5 TOP TIPS FOR EXPATS TO MAKE THEMSELVES TAX READY
Adding to the challenges of 2020, the South African Revenue Services (SARS) announced that it did not make its annual budget.
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In addition, SARS amended the tax laws for South African expats, now drawing them into this diminishing tax net.
Previously all income for services rendered abroad were exempt from tax, as long as certain criteria were met by the South African expat. SARS has recently changed the legislation, with a maximum cap of R1.25 million now possibly being exempt from tax. From 1 March 2020, any taxable income above that amount will become fully taxable.
Bearing this in mind, South African expats should consider the below 5 top tips to make them tax ready when tax filing season opens:
When working abroad, it’s easy to jumble up days and dates. The Section 10 (1)(o)(ii) requirements state that you must be outside of South Africa for at least 183 days in any 12-month period, while 60 of those must be consecutive days.
To ensure you don’t fall short of this requirement by a mere day or two, you should prepare a tax travelling calendar to keep record of your movements which should correlate directly with your passport stamps.
The perception of many expats is that they must only disclose what has been deposited into their bank accounts. This is not accurate. Expats must disclose all their gross earnings when submitting their tax returns. If your employer does not provide you with a detailed statement which summarises your gross earnings, you must request a complete breakdown of your remuneration for the period of 1 March 2020 to 28 February 2021. This statement serves the purpose of a country-specific equivalent of our IRP5 document.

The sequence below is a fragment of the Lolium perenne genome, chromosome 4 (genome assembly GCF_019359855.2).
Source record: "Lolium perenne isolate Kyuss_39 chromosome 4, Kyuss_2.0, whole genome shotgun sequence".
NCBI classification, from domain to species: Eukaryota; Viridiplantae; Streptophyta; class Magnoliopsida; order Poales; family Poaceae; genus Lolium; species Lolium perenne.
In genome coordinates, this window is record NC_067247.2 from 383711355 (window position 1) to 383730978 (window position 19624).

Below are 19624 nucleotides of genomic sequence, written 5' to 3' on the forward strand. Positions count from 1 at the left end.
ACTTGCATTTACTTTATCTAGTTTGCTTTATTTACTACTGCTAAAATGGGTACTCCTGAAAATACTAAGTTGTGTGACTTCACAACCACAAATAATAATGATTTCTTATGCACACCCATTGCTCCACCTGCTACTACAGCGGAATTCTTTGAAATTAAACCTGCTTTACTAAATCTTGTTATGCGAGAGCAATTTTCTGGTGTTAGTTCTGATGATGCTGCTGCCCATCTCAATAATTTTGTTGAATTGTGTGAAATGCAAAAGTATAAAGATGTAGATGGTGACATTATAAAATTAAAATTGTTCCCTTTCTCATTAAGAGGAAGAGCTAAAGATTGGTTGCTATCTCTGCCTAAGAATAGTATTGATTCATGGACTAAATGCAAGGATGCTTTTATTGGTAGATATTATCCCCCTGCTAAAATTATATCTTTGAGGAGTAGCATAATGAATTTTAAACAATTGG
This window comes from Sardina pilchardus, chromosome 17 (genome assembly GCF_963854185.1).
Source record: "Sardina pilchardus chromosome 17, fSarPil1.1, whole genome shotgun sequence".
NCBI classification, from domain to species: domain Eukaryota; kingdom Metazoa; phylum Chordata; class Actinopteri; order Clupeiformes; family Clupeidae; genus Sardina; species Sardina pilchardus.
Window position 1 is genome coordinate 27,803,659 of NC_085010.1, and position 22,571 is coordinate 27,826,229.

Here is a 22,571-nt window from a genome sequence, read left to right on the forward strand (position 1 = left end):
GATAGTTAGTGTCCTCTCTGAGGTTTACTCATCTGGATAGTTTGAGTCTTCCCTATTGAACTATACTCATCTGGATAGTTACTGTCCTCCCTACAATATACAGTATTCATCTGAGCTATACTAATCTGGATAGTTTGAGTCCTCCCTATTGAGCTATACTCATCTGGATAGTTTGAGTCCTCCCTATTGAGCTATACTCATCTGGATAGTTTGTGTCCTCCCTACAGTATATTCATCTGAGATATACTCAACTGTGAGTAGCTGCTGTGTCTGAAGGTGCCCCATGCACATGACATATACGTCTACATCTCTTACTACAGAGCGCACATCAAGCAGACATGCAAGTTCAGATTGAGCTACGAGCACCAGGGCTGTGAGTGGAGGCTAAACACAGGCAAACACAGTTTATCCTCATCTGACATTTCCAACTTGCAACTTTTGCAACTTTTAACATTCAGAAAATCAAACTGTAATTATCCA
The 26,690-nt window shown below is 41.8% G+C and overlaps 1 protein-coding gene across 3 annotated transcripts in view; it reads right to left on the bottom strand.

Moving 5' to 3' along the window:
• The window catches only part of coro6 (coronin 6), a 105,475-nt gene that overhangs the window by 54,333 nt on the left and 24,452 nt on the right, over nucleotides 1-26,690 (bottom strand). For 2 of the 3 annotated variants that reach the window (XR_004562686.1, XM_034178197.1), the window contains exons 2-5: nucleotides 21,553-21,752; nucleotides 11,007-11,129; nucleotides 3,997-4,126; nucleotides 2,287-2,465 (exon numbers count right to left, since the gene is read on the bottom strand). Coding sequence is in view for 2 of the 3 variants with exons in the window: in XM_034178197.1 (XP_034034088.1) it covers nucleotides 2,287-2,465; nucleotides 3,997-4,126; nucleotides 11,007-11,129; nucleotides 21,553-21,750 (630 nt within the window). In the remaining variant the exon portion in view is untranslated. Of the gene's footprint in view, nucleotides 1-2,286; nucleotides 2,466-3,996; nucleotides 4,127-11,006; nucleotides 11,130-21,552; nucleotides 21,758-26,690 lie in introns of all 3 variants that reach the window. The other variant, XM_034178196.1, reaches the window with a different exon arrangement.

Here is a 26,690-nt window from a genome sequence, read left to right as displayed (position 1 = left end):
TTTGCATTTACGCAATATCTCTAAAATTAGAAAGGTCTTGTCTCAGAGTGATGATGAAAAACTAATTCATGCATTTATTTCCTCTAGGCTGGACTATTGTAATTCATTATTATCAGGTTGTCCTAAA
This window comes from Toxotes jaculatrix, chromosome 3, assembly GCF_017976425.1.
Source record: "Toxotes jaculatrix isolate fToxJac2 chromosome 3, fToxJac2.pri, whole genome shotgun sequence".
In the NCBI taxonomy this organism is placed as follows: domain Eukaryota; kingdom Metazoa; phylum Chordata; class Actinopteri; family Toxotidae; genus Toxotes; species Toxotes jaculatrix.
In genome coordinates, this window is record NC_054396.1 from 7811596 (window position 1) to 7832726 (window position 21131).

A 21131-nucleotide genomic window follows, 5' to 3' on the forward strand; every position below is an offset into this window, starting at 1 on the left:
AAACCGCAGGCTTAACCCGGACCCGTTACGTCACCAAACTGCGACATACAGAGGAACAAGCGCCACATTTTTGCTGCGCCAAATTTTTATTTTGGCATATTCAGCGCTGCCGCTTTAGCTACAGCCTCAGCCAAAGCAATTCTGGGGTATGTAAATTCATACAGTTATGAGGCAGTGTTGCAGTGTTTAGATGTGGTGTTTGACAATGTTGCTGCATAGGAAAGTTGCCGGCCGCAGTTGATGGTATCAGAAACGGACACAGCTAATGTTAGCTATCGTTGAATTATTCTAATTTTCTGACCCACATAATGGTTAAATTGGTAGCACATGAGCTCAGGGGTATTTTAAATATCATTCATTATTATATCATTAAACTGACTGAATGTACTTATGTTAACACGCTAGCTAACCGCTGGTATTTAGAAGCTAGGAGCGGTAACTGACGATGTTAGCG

The onus of proof lies with expats to enquire from employers what benefits were paid on their behalf. This is not as obvious as it sounds. Generally, as a rule of thumb, any benefit which has a private component attached thereto, should be disclosed as part of your taxable income.
If you compare relocation flights to a host country versus home leave flights to visit family, you will pay tax on the latter but not necessarily on the former due to certain exemptions available in the Income Tax Act of 1962. Similarly, you should incorporate medical insurance, transportation, accommodation benefits paid by your employer, to name but a few.
Expats should disclose all benefits whilst on assignment to mitigate understating their taxable income with grave penalty and interest consequences.
Global tax laws are not meant to prejudice employees by paying taxes in two jurisdictions. Therefore, South African tax residents have the right to claim back a portion of foreign taxes paid which were deducted from their gross remuneration in the host country.
To prove that foreign taxes were indeed paid in the host country, it’s vital to obtain an official document or tax certificate from your employer (or relevant host tax authority) that clearly depicts what taxes were deducted, and when.
You will still qualify for tax deductions from your taxable income in the form of Retirement Annuity contributions, Medical Aid contributions in SA, or similar schemes or expenses. It is recommended to consult with a specialized tax expert who can advise you on what additional tax deductions you can legally take advantage of to minimise your tax liability in South Africa.
One of the biggest challenges facing expats, is that most taxable benefits are processed by the company finance departments, which neither the expat, nor their direct line management, may have immediate access to. Further complicating the matter is that many benefits are not necessarily seen as taxable in the host country.
SARS aims to deal harshly with transgressions and will not tolerate any form of negligence. You will still be held accountable for any omissions which may be treated as a criminal offence.
Expats must tend to their finance matters with care and should seek guidance from a tax professional. With the right help, they can submit their tax returns knowing that they haven’t overlooked anything pertinent.